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NORFOLK: Dips and Egrets

6th March 2011

I went out for a jaunt around Norfolk with Gary & his dad, intending to look for the Great White Egret and then make our way up to the North Norfolk coast. In half-hour or so at Marlingford there was no sign of the egret, although we did hear a Grey Wagtail at Marlingford Mill and watched Buzzards displaying over a local woods. Our dip-fest continued by not seeing two species of owl and not seeing Woodlarks. "Surely that isn't going to be the highlight?" was the groan as we came away from the first three hours birding with distant views of a Stonechat.

We reached Titchwell and sprinted for the food hatch, Gary being the winner of the one sausage roll, whilst the losers received the Cornish Pasties. Presumably we can't call these Cornish pasties anymore, as they now have some sort of European regional protection. Anyway, by the time Phil got to the hatch there was no pastry-based products of any description. On the beach we walked along towards Thornham to get level with the scoter flock. No sign of any Velvets, but we did see a small flock of Eider and two Red-necked Grebes. A flock of Snow Buntings flew over our heads and we were stalked by two Black-headed Gulls.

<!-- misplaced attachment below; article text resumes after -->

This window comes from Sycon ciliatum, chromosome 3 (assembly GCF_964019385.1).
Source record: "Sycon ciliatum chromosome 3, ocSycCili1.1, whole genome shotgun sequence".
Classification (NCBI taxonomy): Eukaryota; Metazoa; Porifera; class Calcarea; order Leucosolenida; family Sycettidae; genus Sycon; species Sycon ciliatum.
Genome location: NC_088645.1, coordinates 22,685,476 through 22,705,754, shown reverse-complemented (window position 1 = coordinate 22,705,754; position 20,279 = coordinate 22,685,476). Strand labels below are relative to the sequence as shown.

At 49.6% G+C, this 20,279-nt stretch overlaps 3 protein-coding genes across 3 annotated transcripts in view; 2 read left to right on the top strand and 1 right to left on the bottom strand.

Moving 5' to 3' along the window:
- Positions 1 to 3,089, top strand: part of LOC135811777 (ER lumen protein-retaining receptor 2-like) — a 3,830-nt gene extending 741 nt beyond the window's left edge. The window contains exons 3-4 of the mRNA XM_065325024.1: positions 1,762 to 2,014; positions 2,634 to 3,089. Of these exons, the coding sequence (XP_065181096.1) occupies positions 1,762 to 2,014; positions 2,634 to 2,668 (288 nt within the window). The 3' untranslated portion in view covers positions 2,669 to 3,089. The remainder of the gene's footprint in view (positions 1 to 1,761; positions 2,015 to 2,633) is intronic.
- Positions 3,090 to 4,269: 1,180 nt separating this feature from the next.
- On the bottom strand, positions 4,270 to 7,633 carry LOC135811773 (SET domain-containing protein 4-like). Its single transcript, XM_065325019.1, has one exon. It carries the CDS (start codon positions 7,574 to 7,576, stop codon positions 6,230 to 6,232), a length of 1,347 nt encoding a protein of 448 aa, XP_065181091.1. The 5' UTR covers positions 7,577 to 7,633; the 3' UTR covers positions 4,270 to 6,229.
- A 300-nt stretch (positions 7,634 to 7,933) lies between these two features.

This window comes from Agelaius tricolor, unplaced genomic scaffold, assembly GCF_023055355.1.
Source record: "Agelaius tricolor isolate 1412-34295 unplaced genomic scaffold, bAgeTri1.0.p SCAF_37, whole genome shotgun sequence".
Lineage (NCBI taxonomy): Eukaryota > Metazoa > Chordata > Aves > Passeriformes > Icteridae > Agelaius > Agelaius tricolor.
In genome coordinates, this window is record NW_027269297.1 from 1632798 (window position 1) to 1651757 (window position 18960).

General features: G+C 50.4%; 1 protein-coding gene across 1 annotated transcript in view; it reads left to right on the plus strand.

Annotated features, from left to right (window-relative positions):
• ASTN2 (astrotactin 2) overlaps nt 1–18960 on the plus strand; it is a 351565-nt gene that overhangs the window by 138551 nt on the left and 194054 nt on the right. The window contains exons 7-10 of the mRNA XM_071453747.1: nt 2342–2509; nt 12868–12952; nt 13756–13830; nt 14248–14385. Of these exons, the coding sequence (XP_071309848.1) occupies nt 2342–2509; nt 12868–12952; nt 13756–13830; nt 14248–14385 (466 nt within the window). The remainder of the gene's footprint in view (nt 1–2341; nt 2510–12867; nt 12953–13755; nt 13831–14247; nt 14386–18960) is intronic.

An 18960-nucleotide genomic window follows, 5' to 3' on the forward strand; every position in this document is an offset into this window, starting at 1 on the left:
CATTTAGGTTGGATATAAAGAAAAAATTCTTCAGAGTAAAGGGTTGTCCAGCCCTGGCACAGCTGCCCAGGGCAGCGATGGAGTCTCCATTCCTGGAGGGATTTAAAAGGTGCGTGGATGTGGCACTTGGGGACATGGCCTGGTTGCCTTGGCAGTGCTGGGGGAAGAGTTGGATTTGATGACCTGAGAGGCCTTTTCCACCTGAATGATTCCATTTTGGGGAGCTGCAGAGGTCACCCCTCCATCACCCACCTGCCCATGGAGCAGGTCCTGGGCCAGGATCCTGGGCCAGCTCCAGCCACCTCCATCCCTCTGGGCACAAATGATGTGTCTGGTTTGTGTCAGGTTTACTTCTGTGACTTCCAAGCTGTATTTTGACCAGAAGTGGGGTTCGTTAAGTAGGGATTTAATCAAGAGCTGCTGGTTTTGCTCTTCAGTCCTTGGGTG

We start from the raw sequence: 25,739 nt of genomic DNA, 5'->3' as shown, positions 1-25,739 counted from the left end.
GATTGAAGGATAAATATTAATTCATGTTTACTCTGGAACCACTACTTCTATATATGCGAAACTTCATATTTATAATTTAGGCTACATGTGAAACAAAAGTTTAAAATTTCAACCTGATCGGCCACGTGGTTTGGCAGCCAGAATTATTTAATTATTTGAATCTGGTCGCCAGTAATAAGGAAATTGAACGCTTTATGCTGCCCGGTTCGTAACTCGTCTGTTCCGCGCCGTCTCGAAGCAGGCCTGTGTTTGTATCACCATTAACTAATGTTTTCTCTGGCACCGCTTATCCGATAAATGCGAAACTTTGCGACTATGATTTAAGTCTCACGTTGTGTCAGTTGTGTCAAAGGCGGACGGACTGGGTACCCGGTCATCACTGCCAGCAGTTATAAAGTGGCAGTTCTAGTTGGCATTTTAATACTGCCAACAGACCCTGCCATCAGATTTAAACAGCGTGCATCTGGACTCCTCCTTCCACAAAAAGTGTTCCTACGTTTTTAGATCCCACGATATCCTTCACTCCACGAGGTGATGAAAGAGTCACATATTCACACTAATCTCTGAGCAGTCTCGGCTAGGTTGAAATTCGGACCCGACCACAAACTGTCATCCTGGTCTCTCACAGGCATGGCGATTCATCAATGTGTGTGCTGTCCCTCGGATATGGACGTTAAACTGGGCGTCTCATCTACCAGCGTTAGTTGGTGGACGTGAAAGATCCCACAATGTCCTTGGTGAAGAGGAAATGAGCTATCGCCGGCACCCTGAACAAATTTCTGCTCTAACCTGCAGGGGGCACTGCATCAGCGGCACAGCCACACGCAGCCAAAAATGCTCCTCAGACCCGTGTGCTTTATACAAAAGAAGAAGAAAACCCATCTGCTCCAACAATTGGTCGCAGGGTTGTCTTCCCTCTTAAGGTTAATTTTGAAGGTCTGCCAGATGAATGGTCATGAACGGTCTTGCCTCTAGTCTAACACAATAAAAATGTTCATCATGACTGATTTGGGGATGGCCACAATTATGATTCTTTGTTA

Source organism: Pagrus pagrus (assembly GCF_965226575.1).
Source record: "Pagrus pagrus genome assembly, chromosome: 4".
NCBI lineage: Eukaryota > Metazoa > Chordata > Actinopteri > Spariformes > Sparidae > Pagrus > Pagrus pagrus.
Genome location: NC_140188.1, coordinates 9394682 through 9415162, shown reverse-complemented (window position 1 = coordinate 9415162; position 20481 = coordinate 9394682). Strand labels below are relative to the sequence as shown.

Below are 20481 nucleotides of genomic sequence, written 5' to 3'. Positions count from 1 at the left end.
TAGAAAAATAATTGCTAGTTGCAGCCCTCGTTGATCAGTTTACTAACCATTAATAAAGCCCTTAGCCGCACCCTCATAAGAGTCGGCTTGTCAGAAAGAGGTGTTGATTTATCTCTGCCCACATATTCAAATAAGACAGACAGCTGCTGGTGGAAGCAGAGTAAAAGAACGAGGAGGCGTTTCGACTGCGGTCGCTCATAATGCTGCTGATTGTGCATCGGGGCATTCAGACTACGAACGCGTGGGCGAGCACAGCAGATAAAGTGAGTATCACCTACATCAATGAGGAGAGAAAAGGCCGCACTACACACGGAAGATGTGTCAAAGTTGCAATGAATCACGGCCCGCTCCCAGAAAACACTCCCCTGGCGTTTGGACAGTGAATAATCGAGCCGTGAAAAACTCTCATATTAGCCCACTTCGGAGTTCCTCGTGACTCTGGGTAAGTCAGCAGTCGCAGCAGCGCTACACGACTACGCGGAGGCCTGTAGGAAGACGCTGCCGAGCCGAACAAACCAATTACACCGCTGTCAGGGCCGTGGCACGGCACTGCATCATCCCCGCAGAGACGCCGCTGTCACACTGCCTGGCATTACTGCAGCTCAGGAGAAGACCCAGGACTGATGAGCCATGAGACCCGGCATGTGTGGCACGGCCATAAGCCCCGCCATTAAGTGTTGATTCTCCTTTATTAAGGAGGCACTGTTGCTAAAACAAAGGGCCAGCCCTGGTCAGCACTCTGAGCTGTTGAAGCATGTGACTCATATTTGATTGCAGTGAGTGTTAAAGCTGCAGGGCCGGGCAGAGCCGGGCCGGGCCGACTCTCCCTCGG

Other stuff at Titchwell included Twite, Water Pipit and Water Rails. Beginning our way back to Norwich we stopped at Choseley, where we were serenaded by the jingling song of Corn Buntings, which was lovely. Back at Marlingford, looking at the same field as before, the Great White Egret was bang in the middle of it. We blinked and it had gone, hidden in a sttep-banked bit of river. Blinking again it was back, staying in view for about five minutes before vanishing behind a clump of Alders. We lingered a while, but it seemed content behind its trees so we headed back to Norwich.

Egret hide-and-seek

1 comment:

  1. When you are in Titchwell again James make sure you stop by and see us at the Briarfields hotel, we overlook the RSPB reserve